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    Friday, March 01, 2024

    Groton Town Council elects Rachael Franco as new mayor

    Groton ― Rachael Franco will serve as the town’s next mayor, after the Town Council elected her on Tuesday to chair the council.

    Prior to the 6-3 vote, Town Councilor David McBride called a caucus of the all-Democratic council to discuss the position of the mayor.

    After they returned to the meeting room, Town Councilor Bruce Jones nominated Franco, an accountant who was elected in November to her fourth term. McBride nominated Juliette Parker, a councilor also elected to her fourth term in November and the administrative secretary to the city police chief.

    Portia Bordelon, McBride and Parker voted for Parker, while Franco, Dan Gaiewski, Jones, Roscoe Merritt, Adam J. Puccino Sr. and Jill Rusk voted for Franco.

    “We will face successes and challenges together,” Franco said, after expressing gratitude to the other councilors, all candidates, and departing officials. “Residents will hold us accountable, celebrate town accomplishments and share their thoughts on many matters that will come before us. A councilor does not achieve success alone, we govern as a body. Our accomplishments and decisions are shared, just as motions are passed. We, all of us here tonight, will set the tone for the entire town with what we say and the decisions we make.”

    “Going forward, let’s hold ourselves accountable, conduct thoughtful analysis, advocate for making Groton a better place to live, work and enjoy life for everyone, while doing so with thoughtfulness, dignity, integrity and empathy. Now let’s get doing the work of the people. Our community is depending on us. Thank you all,” she said to applause.

    According to the town’s charter: the mayor is recognized as “the official head of the Town for all ceremonial purposes” and “shall preside over all meetings of the Council and shall perform such other duties consistent with the office or which may be designated by the Council.”

    At the beginning of the meeting, Town Clerk Betsy Moukawsher and former state Rep. Joe de la Cruz administered the oath of office to the 34th Town Council. Merritt, Puccino, and Rusk are new to the council, and Bordelon, Franco, Gaiewski, Jones, McBride and Parker are incumbents.

    At the Nov. 28 Town Council Committee of the Whole meeting, outgoing Mayor Juan Melendez Jr., who did not run for reelection to the council, said it has been a pleasure of a lifetime to serve his hometown and thanked his parents, wife, town staff and residents.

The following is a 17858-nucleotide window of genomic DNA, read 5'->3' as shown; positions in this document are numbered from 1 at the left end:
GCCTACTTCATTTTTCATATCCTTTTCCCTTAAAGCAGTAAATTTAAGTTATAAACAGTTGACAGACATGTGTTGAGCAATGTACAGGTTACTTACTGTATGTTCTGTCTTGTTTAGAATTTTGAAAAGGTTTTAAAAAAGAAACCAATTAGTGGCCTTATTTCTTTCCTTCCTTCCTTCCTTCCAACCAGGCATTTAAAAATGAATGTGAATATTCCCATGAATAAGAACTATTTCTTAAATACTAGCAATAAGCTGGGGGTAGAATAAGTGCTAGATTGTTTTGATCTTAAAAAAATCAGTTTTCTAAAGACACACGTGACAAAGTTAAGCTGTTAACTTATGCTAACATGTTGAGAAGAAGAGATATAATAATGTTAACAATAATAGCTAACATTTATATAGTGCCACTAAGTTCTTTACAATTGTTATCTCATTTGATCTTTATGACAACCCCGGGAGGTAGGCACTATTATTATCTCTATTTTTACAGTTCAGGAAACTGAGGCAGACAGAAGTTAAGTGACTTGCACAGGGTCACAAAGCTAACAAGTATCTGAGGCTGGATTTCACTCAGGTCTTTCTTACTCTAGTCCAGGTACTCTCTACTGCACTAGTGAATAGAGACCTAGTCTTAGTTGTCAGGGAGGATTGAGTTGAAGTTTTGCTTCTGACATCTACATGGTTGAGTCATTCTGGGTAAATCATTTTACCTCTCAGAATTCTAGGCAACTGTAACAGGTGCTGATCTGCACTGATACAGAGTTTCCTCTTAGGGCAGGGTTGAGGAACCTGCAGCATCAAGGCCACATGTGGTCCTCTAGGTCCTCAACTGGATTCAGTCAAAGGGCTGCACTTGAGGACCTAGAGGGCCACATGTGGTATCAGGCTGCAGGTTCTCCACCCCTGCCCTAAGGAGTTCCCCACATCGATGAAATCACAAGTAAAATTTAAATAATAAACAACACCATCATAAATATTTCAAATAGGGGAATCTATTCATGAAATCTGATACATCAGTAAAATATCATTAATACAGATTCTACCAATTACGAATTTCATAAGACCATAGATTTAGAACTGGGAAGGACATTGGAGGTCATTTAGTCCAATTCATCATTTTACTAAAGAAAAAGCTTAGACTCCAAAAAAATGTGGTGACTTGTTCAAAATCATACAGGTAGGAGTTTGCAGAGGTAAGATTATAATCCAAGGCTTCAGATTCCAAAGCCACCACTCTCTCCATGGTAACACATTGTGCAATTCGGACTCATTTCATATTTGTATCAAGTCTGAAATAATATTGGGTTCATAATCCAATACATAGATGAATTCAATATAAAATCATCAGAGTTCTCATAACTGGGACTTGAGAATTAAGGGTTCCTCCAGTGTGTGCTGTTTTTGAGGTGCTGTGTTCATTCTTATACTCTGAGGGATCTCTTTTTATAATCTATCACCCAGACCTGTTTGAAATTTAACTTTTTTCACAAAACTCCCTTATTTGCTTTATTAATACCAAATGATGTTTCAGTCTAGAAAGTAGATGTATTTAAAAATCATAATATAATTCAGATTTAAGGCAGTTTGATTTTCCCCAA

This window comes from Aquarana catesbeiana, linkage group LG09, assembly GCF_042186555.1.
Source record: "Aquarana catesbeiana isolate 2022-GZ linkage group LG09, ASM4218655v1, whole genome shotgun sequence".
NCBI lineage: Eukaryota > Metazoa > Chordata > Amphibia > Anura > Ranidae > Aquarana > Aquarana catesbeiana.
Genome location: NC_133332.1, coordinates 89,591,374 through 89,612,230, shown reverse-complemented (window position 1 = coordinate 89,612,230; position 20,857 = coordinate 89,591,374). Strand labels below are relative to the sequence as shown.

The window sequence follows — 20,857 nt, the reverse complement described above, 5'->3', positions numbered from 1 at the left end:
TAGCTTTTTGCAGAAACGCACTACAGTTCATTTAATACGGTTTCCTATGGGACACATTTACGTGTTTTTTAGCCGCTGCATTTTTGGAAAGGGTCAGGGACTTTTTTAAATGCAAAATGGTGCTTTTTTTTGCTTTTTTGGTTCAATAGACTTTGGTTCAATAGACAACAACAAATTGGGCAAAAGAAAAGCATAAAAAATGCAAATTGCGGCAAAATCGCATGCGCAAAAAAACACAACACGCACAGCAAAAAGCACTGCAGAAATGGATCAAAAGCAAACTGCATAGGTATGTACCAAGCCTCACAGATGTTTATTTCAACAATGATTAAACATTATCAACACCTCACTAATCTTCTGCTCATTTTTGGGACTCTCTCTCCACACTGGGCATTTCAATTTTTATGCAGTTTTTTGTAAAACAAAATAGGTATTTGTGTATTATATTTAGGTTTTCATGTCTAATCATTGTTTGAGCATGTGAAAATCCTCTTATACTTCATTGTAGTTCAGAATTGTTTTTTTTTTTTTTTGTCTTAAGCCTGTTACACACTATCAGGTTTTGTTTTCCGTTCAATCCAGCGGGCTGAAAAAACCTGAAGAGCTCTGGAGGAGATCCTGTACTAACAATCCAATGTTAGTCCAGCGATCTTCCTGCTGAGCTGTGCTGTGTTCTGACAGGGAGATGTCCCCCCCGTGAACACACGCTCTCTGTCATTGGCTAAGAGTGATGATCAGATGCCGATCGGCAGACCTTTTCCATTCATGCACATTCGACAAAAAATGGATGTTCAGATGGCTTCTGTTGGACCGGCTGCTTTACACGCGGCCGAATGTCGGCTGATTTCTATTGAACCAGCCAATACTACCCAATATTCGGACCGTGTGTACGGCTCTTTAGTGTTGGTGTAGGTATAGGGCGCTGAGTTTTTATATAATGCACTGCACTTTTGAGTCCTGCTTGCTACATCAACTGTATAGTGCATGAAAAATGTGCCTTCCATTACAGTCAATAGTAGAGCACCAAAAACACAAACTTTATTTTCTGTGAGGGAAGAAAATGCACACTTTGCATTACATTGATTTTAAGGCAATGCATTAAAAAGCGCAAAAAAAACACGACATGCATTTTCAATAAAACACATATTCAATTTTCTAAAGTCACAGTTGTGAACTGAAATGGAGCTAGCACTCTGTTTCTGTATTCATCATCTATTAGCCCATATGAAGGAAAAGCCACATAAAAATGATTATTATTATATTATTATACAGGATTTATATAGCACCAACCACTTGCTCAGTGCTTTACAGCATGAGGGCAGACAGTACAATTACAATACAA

He said that over the last two years, the Town Council allocated more than $8 million of ARPA funds, sold the former Colonel Ledyard School and got it back on the grand list, added two social workers to the police department, hired a resilience and sustainability coordinator who’s won grants, allocated funds to combat the opioid epidemic, and has a senior living center that wins national awards and three nationally recognized Blue Ribbon schools in town. He said the town’s reserve fund is the healthiest it’s been, which has raised its bond rating, and the town’s tax rate is the lowest in the region.

    He left a letter for the next mayor and said he was just a phone call away and offered the advice he said he tries to live by: to “lead by example.”

    Board of Education

    Moukawsher swore in six new members of the nine-member Board of Education on Tuesday. Three members, Republicans Andrea Ackerman and Dean Antipas, and Democrat Beverly Washington are already seated on the board and have terms expiring in 2025.

    Democrats Jay Weitlauf, an incumbent, Adrian Johnson, Ian Thomas, and Robb Meade and Republican Jenn White were sworn into four-year terms. Democrat Matthew Shulman, an incumbent, was sworn into a two-year term.

    Following the election, there had been confusion, since Shulman won both a two-year and a four-year seat. He declined the four-year seat and Meade, the next highest votegetter, was seated to the four-year term after the town attorney provided a legal opinion.

    Moukawsher had said the town charter, not state law, applied in this situation and the Board of Education should appoint a Democratic candidate to fill the seat that Shulman declined.

    The town charter says that a “vacancy in the BOE, from whatever cause, shall be filled until the next biennial election by appointment by the remaining members of the BOE;” and that the person appointed should be from the same party as the person vacating the seat.

    But in a legal opinion, Rich Cody, an attorney for the town, said state law says that if a candidate is elected to two or more offices in a municipality, the candidate should notify officials which seat they are declining and the next highest votegetter should be seated.

    At Tuesday’s meeting, Weitlauf was elected chairman, with seven in favor and two abstentions from White and Thomas.


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